Cluster Feeding: WTF?!

One of the most frequently asked questions when you have a newborn: are you breastfeeding? The doctors, nurses, public health officials, family, friends and online surveys all want to know. There is so much pressure to breastfeed these days, it is insane really.

When I was pregnant with Drew, I knew I wanted to breastfeed, but also incorporate pumping so that I could have some freedom and so that Rob could play an active role in feeding. Even when I asked the instructor about introducing bottles, she wouldn’t hear of it. Turns out that Drew had a latching issue, he became dehydrated and thus began our adventure with formula. Formula, while expensive, was great: convenient, easy and allowed anyone and everyone to feed our baby. He is 100% healthy, I would say even more than some of our friends babies who were breastfed. I remember feeling like such a failure going to formula. For his first 4 days of life, Drew didn’t stop crying. I didn’t stop crying because I couldn’t figure out what was wrong. I stared for many hours at the formula can in the cupboard. When the doctor finally told us that we needed to supplement, it was an epic fail to me because all that had been engrained into my brain was YOU MUST BREASTFEED. I quickly realized that this was what he needed. He slept for 8 hours straight (and so did I), he was happy and healthy.

With Blake, I had a much more relaxed approach: I’ll try to breastfeed, but if its not working, I will be ready to pump and supplement to ensure a healthy, happy baby. He latched right away and things were great – until this 3 week growth spurt, and the first few days of “cluster feeding”. For a couple days last week he was feeding every hour during the day, but would go back to his usual 3 hour stretch in the evening/overnight. Not bad since I was able to rest during the day. Last night was a different story. This tiny little thing ate non stop from 11:30pm until 4:30am when my amazing husband came to my rescue. This is cluster feeding. My body is exhausted, thirsty and hungry from all the feeding. My boobs have never hurt so bad. My back hurts from all of the standing and rocking (thinking there is no way this kid is still hungry, there had to be something else up with him).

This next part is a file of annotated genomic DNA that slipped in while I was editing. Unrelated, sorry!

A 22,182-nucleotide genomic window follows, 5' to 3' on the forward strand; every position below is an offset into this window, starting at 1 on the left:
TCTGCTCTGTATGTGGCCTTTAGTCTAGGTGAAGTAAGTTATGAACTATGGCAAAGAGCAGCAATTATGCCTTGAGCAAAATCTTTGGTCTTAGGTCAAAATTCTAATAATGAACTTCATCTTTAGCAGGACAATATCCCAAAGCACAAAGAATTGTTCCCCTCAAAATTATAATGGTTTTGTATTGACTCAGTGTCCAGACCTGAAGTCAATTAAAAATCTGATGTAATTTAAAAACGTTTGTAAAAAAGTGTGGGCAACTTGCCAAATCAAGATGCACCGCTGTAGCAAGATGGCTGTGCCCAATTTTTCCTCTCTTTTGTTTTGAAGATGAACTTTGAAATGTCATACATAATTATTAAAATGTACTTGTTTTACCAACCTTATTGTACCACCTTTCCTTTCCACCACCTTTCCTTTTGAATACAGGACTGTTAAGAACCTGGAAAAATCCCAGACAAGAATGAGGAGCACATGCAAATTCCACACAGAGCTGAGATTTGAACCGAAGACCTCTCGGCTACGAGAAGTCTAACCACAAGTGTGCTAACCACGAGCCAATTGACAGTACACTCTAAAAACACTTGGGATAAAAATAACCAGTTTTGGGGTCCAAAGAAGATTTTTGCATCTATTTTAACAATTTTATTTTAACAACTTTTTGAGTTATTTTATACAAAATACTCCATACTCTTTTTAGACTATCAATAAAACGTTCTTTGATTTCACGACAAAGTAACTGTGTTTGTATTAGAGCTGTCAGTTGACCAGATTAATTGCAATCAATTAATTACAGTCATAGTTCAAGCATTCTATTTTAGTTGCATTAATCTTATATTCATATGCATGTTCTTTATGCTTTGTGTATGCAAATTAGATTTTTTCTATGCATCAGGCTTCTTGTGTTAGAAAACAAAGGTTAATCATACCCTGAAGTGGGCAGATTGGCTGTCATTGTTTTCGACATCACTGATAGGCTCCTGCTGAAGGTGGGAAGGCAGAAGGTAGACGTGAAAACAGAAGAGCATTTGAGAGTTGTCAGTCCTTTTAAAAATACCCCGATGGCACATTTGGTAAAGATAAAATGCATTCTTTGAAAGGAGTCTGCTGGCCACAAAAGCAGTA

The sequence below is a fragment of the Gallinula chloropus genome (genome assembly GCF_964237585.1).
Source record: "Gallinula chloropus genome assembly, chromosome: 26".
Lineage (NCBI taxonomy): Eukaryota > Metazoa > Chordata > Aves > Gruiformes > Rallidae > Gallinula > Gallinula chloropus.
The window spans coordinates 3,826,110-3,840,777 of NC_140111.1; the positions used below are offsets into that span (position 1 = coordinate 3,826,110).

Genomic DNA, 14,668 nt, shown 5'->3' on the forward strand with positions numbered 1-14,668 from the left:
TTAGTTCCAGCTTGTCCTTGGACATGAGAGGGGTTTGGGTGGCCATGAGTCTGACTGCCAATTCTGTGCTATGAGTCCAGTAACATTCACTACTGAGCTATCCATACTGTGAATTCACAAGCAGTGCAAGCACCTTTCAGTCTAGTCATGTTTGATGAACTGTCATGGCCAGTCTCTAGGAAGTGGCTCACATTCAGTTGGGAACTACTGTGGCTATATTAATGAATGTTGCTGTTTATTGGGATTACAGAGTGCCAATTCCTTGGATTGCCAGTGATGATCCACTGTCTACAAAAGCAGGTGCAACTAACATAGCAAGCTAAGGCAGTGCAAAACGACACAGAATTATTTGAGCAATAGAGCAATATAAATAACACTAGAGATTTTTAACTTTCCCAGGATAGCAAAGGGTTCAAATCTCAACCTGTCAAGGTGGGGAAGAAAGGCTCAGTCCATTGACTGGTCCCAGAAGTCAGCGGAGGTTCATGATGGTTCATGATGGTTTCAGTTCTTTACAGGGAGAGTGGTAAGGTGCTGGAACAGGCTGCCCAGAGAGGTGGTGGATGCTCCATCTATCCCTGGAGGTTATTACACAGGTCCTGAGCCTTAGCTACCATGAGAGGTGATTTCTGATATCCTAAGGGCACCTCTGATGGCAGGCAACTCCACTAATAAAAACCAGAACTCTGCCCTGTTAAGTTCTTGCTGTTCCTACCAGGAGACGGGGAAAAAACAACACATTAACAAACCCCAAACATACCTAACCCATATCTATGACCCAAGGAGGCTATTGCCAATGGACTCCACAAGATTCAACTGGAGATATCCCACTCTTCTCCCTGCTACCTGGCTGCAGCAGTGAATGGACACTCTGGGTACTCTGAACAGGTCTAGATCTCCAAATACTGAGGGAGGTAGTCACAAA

How come no one ever tells you about this? I’ve heard my friends say “oh, he’s been cluster feeding”, but have never heard how awful it was for them as the food source. Maybe because we are told that breast feeding is amazing? How could anyone hate nourishing their baby? It is amazing that we can nourish a human being, but we can’t be afraid to say that it sucks sometimes. Breast feeding can be a lonely task in the middle of the night when everyone else is snoring. It’s even more lonely when you’re up every 20 minutes with a hungry baby, not sure if your body has anymore to give. For me, it brought frustration and tears. For my husband, I’m sure it brought a sense of helplessness and frustration at my stubbornness to not just give him a bottle. But he rubbed my back, wiped my tears and said “You’re doing a great job. I love you.” It was all I needed – I finished feeding, handed him off for a burp and a cuddle, and went to bed for a couple hours until he had to go to work.